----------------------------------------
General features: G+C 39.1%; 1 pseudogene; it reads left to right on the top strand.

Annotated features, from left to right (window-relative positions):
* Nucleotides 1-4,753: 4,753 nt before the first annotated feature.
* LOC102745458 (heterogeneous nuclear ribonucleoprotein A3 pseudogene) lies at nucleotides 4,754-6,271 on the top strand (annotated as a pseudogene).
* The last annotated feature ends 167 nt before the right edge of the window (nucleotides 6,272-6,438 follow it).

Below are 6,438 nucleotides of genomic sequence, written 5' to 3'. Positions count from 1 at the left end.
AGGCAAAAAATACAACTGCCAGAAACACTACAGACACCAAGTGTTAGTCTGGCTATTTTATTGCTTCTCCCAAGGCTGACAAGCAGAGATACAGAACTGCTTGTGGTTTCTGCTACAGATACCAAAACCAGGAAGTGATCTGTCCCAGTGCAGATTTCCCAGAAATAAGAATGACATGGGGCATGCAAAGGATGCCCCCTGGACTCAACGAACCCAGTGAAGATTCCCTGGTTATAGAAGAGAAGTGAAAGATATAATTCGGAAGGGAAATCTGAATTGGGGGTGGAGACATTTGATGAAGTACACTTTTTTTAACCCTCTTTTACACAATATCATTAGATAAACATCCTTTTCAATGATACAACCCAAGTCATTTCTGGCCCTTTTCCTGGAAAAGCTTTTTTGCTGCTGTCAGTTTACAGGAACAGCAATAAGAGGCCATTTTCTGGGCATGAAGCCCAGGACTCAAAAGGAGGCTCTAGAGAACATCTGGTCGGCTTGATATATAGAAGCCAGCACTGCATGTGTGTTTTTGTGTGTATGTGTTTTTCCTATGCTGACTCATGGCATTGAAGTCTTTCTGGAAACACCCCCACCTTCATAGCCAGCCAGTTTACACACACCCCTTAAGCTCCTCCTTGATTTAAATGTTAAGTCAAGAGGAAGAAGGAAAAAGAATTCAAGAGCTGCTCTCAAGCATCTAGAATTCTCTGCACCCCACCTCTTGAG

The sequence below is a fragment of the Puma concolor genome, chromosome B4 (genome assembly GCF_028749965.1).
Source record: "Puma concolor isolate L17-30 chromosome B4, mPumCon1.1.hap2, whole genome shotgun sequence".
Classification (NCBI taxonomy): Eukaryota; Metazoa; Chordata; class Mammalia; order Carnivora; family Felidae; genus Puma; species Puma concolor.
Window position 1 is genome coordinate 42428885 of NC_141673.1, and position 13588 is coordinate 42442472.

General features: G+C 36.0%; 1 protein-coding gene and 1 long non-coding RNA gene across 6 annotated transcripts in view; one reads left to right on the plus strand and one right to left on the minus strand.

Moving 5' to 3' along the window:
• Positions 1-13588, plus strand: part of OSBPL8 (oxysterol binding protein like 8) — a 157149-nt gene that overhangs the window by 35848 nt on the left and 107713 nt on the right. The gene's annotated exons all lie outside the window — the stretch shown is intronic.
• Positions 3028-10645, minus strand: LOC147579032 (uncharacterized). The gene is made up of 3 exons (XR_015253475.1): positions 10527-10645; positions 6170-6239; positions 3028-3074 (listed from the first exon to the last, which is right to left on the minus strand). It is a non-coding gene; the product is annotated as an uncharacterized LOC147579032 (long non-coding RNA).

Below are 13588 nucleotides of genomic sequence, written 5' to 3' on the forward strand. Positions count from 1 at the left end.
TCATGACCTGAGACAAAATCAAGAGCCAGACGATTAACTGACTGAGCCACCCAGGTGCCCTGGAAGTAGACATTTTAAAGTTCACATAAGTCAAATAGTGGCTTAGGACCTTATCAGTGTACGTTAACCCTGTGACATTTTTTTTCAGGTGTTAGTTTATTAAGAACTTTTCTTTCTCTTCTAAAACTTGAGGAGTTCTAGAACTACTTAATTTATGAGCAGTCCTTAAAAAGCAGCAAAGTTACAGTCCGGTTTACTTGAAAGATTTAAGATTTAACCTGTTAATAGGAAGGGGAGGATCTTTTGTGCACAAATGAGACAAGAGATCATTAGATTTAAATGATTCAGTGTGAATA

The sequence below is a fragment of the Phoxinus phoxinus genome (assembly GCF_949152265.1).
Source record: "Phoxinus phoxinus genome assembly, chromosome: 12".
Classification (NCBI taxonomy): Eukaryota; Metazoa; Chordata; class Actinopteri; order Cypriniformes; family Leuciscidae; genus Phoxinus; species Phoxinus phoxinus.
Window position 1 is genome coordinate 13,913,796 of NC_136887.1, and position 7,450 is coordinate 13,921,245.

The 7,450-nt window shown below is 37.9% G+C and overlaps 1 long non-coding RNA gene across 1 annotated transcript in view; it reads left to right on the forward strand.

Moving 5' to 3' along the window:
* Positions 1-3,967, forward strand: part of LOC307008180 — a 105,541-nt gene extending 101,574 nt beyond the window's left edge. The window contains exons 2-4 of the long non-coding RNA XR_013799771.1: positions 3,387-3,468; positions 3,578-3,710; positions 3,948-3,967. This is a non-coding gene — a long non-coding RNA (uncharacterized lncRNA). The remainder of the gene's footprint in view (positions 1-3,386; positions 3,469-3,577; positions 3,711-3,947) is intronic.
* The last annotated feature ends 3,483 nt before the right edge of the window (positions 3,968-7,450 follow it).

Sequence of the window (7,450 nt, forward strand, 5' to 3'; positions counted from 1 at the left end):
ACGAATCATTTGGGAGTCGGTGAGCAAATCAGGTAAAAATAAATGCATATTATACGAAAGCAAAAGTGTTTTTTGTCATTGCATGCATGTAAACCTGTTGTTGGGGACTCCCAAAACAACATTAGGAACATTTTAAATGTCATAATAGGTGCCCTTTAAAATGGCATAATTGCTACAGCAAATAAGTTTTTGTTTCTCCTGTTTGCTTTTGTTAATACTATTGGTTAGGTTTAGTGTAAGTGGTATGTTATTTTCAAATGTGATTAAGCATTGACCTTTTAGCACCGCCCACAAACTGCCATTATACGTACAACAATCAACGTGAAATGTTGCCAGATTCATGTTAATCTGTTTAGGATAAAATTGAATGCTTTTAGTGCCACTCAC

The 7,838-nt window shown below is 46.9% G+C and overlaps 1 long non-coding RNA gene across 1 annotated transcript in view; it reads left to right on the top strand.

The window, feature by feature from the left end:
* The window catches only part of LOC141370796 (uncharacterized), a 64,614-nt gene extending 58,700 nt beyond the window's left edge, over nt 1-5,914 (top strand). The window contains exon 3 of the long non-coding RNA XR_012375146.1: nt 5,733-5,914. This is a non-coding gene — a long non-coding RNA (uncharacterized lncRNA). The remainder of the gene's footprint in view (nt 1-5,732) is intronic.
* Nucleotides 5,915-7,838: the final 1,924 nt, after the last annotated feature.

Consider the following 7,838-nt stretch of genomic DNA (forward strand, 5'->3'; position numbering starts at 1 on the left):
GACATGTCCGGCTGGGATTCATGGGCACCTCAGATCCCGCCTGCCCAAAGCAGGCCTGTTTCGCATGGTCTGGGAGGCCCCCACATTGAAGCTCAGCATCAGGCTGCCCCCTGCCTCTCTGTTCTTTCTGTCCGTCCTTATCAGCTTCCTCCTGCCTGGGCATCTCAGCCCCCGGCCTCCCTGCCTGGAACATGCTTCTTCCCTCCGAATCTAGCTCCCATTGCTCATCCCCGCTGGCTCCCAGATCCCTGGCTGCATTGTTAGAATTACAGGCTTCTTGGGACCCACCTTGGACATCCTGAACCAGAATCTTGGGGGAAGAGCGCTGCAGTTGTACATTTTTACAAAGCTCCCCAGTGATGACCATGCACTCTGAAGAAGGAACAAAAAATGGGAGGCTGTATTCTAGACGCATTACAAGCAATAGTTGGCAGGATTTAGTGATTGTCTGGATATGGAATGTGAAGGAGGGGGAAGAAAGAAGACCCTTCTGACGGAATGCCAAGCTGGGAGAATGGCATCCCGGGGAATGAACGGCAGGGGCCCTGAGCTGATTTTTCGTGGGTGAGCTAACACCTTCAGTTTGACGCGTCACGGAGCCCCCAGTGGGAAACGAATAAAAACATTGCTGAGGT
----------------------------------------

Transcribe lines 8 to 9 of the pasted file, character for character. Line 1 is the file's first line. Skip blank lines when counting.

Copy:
The sequence below is a fragment of the Puma concolor genome, chromosome B4 (genome assembly GCF_028749965.1).
Source record: "Puma concolor isolate L17-30 chromosome B4, mPumCon1.1.hap2, whole genome shotgun sequence".